How was that conversation?
We talked about all sorts of things—our families, our moms, where we come from. And you know, I think we must’ve really connected because by the end of the conversation, she was like, ‘Let’s do this!’ And that was it.
So you go on tour with her and become BFFs. Is our forever first lady as amazing as we all imagine?
Absolutely. Getting to know Mrs. Obama the way that I did was just an incredible experience. And the more time I spent with her and the more I got to know her, the more she just revealed herself to be this incredibly warm, thoughtful, and caring person. One thing that stood out for me right away was the amount of effort that she puts into other people—making me feel comfortable, making people she meets feel comfortable. She thinks about other people’s experience in a really thoughtful way. She demonstrated that over and over and over again.
Was that important for you to show in the documentary?
Yes, I really wanted that to come across in this film. When I was having these experiences, I was just like I have to figure out how to make the audience feel the way that I’m feeling right now. What this was like for me is the thing that I wanted the audience to feel as much as much possible. So, that was always a driving force in the decisions that I made when we were out filming.
During this project, what was one thing that surprised you about Mrs. Obama?
How funny she is. I definitely did not expect that. I mean, the film is very funny and her and her family naturally have an incredible sense of humor. One of the hardest things for me when I was filming was containing my own laughter so that the camera wouldn’t be shaking, and I could be focused on what I was doing because it was really that funny.
Some people may be surprised, but this film is not about Michelle and Barack Obama. You inserted him when it made sense, but outside of that, it was about Michelle Obama—before, during, and after the White House. I imagine that was on purpose.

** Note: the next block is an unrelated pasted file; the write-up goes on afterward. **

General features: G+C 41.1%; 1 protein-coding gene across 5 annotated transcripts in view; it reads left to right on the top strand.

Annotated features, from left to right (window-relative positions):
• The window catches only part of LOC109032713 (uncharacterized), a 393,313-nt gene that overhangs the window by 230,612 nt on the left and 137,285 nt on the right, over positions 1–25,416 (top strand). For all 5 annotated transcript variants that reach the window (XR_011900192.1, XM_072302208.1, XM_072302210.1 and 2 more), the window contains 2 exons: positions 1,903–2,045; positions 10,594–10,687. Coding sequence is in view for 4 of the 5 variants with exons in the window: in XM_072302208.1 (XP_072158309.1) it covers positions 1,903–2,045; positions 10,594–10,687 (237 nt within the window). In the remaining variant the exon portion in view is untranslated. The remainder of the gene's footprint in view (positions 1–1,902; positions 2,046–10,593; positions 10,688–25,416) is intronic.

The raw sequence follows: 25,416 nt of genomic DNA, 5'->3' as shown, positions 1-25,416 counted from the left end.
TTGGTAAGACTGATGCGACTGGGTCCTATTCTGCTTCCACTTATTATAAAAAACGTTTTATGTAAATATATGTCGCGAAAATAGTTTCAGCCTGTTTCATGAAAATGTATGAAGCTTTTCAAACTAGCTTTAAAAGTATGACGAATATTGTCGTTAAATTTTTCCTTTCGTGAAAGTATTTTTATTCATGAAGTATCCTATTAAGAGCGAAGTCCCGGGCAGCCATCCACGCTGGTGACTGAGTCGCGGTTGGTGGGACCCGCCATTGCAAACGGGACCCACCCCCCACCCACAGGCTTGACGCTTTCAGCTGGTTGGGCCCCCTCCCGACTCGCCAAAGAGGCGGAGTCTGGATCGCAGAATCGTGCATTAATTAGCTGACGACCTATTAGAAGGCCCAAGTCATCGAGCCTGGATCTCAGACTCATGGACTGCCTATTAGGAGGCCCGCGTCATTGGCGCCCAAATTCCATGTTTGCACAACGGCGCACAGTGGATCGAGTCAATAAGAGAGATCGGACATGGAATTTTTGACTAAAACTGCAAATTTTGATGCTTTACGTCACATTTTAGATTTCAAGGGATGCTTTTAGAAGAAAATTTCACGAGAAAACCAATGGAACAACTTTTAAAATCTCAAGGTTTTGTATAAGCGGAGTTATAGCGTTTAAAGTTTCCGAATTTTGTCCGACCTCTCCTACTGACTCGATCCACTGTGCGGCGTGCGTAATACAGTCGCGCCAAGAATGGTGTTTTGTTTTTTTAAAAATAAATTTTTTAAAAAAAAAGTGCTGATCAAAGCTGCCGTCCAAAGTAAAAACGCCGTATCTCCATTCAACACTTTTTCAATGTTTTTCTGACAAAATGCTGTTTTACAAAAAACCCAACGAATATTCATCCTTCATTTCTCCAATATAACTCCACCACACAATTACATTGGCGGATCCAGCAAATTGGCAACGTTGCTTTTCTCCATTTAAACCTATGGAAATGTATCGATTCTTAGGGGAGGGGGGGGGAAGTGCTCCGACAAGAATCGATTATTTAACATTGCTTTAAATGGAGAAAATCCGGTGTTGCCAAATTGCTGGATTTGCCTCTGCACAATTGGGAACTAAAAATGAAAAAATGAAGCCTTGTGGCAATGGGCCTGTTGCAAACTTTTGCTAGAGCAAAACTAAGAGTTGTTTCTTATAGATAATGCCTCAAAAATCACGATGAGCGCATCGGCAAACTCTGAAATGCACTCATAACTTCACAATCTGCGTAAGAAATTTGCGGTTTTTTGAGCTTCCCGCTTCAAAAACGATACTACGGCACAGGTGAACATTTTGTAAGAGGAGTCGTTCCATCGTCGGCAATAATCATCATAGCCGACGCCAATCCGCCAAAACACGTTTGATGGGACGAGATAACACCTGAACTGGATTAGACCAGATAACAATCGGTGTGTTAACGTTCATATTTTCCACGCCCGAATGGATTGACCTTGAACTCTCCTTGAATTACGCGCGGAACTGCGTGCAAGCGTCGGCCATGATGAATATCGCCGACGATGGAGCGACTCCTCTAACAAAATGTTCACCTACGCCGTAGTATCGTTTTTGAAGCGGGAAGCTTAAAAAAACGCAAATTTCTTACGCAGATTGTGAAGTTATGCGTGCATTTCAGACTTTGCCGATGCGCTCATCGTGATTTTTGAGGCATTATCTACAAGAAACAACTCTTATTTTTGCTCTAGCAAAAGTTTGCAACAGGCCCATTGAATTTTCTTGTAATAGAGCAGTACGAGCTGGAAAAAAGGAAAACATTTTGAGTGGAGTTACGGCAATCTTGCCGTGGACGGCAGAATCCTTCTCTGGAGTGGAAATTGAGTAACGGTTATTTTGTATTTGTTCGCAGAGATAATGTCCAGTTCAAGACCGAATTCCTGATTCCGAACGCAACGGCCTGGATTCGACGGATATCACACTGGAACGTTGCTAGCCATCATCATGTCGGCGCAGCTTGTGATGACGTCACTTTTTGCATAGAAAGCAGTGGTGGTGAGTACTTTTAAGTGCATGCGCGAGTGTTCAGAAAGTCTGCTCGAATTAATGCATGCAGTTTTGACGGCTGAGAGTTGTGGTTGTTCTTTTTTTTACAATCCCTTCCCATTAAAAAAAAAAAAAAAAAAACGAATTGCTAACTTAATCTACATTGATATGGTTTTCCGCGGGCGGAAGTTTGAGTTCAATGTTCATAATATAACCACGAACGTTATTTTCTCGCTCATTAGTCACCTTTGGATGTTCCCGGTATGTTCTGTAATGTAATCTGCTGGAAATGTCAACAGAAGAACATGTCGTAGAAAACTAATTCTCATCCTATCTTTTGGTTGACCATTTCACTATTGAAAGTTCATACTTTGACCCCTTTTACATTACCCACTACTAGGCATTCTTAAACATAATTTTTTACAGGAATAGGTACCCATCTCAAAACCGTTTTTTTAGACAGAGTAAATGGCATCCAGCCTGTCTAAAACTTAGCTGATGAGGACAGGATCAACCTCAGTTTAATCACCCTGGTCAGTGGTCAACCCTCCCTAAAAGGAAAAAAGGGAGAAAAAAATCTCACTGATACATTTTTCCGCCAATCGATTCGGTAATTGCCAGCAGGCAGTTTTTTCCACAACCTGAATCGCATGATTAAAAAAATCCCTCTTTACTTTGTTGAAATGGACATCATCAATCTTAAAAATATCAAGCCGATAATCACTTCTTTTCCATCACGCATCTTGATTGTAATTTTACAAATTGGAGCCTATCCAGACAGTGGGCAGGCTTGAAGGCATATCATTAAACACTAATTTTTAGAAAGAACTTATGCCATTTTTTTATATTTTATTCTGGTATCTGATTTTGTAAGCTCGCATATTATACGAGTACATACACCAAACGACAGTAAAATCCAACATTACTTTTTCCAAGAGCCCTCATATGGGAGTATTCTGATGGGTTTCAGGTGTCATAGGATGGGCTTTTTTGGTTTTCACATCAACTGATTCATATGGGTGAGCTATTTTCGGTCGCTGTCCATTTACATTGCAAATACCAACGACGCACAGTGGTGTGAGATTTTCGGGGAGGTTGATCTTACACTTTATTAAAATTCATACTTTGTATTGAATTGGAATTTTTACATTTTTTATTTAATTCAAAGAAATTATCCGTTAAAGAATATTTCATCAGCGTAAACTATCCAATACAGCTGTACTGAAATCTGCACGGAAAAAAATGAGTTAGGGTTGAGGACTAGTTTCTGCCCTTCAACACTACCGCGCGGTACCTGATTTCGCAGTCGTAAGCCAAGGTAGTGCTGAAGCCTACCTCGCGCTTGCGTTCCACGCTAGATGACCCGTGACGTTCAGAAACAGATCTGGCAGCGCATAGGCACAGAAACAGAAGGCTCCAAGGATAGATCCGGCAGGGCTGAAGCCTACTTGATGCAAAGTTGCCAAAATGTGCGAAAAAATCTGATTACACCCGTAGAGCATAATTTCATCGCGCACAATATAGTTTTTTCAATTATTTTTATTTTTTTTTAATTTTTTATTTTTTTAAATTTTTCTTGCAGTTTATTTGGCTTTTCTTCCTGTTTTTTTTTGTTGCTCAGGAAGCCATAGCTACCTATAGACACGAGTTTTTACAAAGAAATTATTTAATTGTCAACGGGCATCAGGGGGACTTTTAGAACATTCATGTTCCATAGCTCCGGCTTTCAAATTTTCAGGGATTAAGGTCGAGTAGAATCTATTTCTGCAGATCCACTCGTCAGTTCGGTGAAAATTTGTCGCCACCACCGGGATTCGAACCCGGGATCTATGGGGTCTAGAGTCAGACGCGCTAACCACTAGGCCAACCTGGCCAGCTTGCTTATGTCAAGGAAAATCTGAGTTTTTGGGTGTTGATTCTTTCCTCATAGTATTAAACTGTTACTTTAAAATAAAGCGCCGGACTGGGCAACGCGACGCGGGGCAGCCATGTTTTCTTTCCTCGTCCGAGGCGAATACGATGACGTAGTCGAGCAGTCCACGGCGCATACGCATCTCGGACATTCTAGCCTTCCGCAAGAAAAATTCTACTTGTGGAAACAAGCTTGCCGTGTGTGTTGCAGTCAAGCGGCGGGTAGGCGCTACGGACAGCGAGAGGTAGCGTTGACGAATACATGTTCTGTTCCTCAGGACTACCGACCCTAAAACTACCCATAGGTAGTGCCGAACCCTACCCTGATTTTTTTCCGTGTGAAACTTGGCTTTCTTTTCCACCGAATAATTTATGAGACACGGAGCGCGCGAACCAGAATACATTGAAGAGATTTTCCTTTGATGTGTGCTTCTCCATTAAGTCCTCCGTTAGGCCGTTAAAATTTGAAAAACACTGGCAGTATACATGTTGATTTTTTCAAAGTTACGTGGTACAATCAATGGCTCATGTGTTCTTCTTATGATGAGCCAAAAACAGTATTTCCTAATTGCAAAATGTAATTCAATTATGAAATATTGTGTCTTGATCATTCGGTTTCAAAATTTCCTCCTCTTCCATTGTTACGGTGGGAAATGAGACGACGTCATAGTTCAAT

[It was] definitely a creative decision not to include President Obama in the film in more of a way than we did. This was the story of Mrs. Obama going on her book tour from her perspective, and telling her own story in her words. And so, it was really important to me that we did that. She tells her story so wonderfully that it didn’t feel like it was something that we needed to do.
In the film we hear Mrs. Obama say to a group of young ladies, ‘So little of who I am happened in those eight years. So much more of who I was happened before.’ That was a very important quote.
Yes, it set up what the film would be about. Because as we know, Mrs. Obama didn’t come out of nowhere. This wonderful woman that everyone loves, it was a whole life in-the-making and a whole set of experiences that built up to the moment where she stepped on stage as the first lady. It was really important for me that we understood how that life becomes what it is—and it’s through community, it’s through love, it’s through parents who fought so hard to make sure their children were educated.
It was really important to me and also to Mrs. Obama that a full range of her story be looked at because I think it’s also important to know that her life is not without its challenges, and pretty significant challenges at that. There were so many things that came into her life and experiences that got her to where she is. I thought it was really important for us all to understand how everything happened.
What is Nadia most proud of with this project?
Wow. That’s a great question that I actually haven’t thought about. It all happened so quickly. I am proud of where I came from and where my dreams have taken me. My dreams weren’t always encouraged by a lot of people. I hope that it could be a sense of inspiration for others who have these very sort of big ideas for their own lives and that nothing is impossible. So, I think that makes me proud—you know, that I didn’t give up. Every day is hard. It’s hard what we’re going through right now, it’s hard to make a film. And not giving up, I’m most proud of that.